September is National Preparedness Month and Maine Emergency Management Agency joins the efforts of the Federal Emergency Management Agency and millions of Americans in taking action to prepare for emergencies.

“Emergencies can happen anywhere, and unfortunately many people aren’t prepared,” MEMA Director Bruce Fitzgerald said in an Aug. 30 news release. “Oftentimes they aren’t motivated to prepare until they’ve experienced a disaster firsthand. We want to change that.”

Although preparedness is something citizens should be thinking about all year long, Preparedness Month serves as a reminder of the importance of taking action to prepare for the types of emergencies that could affect us where we live, work, learn and visit.

Preparedness Month in Maine will feature a different theme each week.

Week 1

With many heading back to school this week, the focus will be on youth preparedness. There are many things families can do at home with their children:

Have preparedness conversations with children;

Learn the building blocks of preparedness − be informed, make a plan, build a kit and get involved;

Know the emergency plan for your child’s school and child care facility;

Practice evacuation plans and other emergency procedures with children on a regular basis;

Learn different ways to help children cope during and after an emergency;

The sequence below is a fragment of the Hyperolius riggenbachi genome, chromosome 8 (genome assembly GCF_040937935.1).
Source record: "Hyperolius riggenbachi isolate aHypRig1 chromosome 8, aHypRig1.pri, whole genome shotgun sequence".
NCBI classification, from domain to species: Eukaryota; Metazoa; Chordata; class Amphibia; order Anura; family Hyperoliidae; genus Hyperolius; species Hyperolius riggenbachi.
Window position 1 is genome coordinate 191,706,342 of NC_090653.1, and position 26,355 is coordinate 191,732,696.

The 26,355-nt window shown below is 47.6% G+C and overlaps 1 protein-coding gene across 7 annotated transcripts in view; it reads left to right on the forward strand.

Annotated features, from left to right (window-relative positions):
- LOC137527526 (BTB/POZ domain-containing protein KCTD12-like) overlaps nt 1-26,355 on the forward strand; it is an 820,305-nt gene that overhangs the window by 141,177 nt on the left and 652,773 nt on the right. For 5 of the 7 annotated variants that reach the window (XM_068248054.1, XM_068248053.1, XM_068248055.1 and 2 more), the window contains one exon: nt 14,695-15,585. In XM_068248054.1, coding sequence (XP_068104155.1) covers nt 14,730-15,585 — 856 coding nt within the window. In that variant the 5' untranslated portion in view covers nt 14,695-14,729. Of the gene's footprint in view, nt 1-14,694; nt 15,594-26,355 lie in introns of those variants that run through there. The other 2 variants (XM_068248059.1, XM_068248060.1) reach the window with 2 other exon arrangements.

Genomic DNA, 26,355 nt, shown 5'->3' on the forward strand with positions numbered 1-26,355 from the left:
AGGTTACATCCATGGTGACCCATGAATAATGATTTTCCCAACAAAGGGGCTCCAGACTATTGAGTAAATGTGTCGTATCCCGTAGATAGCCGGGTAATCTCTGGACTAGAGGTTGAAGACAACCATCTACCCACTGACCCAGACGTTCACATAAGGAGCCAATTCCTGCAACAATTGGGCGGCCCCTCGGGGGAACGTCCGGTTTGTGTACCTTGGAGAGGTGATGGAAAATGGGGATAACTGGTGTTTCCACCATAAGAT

Make sure children have emergency contacts memorized or written down in a secure place;

Teach kids when and how to call important phone numbers like 911.

Week 2

The focus will be on preparing family and friends:

It’s important to make a plan and communicate that plan;

Update contact information;

Determine where you will meet outside your home, in your community, or outside of your town;

Prepare your home for emergencies;

Plan with community organizations and neighbors.

Week 3

This is a week to reflect on the events of Sept. 11, 2001, and an opportunity to recognize those who play a role in keeping citizens safe as first responders. It’s also an opportunity to remind people that not all disasters are natural disasters. There is a lot people can do to protect themselves and their neighbors from manmade disasters, such as active shooters and explosions. Citizens are encouraged to be vigilant in reporting anything that looks suspicious in their community.

Week 4

This week the focus will be on individual preparedness and preparedness for those with functional needs. The FEMA smartphone app is a great tool that allows users to receive weather alerts for up to five locations, as well as shelter information and preparedness tips. This is a quick, easy and free way to prepare.

Week 5

There are a number of natural hazards that Mainers can face, including hurricanes, tornadoes, floods, severe summer and winter storms, wildfires and earthquakes, which are rare, but can happen in Maine.

Daily preparedness information will be available at Twitter.com/MaineEMA and on Facebook.com/MaineEMA. Citizens are encouraged to share their preparedness stories with MEMA on social media. Additional information about preparedness is available at Maineprepares.com.